I was thinking about the future, but through the lens of the past. I remember when I was a sophomore in high school; I rode the bench for volleyball. It was really tough for me because I loved volleyball and was very competitive. While I rode the pine, I can clearly remember thinking, “I won’t remember this happened when I am older. It also will not be important to me when I am older.” Perhaps you have caught the irony of this thought as I am now forever memorializing it in a blog. Deeper irony, of course, is that I clearly do remember it, shall we say, “when I am older”.
Here is the interesting thing: though I never forgot, it also lost its power over me. I no longer care that I rode the bench my sophomore year. For one reason, when I went to college, I played four years and started every year. I loved that opportunity. I also have had far greater successes and failures since I was fifteen.
I personally hope the overtime fiasco falls into this category: a bad experience I do remember, but it isn’t painful. December and January were especially trying and difficult for all of us. For those of you somehow unaware of what happened, let me recap in rapid fashion: Department of Labor (DOL) said they could change a 40 year old law if they felt like it, and California prepared for the change by passing a 5.82% increase to employers. On December 31st, a judge ruled DOL could not change a law without congress, and on January 6th CA pulled the extra funding, forcing every SLS agency to go back to its previous model. The DOL has appealed the judge’s ruling, so it is still in the courts, and we won’t know anything more until the spring. Confused? Yes, we all are a little perturbed and confused by this wonky process.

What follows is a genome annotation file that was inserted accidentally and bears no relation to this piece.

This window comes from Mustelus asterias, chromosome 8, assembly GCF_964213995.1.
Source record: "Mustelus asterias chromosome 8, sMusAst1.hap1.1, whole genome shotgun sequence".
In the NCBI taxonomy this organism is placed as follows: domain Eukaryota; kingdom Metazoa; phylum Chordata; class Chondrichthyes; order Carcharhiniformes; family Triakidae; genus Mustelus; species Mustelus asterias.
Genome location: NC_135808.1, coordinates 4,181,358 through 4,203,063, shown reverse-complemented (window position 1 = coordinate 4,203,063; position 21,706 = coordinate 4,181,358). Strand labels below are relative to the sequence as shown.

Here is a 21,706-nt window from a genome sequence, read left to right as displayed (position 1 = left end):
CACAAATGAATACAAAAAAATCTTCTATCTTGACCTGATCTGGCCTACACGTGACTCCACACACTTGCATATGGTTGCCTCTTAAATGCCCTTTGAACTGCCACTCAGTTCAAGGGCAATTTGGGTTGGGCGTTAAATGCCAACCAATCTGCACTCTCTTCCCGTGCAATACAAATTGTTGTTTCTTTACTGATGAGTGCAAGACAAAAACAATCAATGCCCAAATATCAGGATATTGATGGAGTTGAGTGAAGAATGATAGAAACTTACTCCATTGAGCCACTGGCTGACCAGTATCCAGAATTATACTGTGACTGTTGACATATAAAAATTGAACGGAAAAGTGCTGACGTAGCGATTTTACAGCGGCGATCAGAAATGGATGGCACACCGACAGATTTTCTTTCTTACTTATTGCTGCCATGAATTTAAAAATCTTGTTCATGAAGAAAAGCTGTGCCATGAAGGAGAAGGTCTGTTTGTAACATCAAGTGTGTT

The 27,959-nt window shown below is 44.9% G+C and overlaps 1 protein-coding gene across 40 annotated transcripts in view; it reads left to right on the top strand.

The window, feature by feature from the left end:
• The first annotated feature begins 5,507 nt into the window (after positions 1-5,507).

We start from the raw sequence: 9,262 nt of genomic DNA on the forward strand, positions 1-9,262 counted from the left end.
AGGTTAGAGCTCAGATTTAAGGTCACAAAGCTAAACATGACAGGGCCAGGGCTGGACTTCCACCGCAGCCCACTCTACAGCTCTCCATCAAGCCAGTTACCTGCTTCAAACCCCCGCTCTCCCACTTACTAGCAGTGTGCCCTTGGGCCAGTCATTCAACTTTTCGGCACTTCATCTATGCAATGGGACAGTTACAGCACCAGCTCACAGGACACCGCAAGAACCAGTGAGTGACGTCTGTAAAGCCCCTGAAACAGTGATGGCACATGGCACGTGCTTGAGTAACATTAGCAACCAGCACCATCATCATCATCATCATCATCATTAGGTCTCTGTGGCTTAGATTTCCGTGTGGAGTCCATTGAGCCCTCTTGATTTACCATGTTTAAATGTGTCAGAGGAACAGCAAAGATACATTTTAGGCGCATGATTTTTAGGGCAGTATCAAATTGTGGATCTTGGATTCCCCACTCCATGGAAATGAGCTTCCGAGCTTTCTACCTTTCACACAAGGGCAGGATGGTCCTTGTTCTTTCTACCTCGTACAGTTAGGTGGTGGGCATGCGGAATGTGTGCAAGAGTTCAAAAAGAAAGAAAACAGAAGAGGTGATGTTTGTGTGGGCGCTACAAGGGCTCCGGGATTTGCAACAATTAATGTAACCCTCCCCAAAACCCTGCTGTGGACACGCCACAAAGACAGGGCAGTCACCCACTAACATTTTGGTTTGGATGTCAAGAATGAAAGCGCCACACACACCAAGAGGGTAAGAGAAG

But bottom line is that this process really hurt all of us. I despise how the office team invested so much time and energy for nothing. My CFAs were especially impacted—some invested over 70 hours in just trying to avoid as much disruption to clients and staff as possible. I hate how much we had to move people around and change schedules for nothing. I detest that we upset parents and clients and staff for nothing.
I am sorry this last season stung every person in the Compass family (ILS because they had to listen to everyone moan and complain) for nothing.
I won’t naively tell myself I won’t remember this painful event like I did when I was fifteen. But being wiser and older now, I realize a valuable lesson. Although I will remember, it does not have to be a painful memory filled with regret and sadness. It can be a memory in just a part of the story…a story we will all continue to write together. We will move past this, go on to do amazing things as a team, and although we will not forget this wretched season, it does not have to define us. It does not have the right to dictate our destiny. Let’s make 2015 the best yet.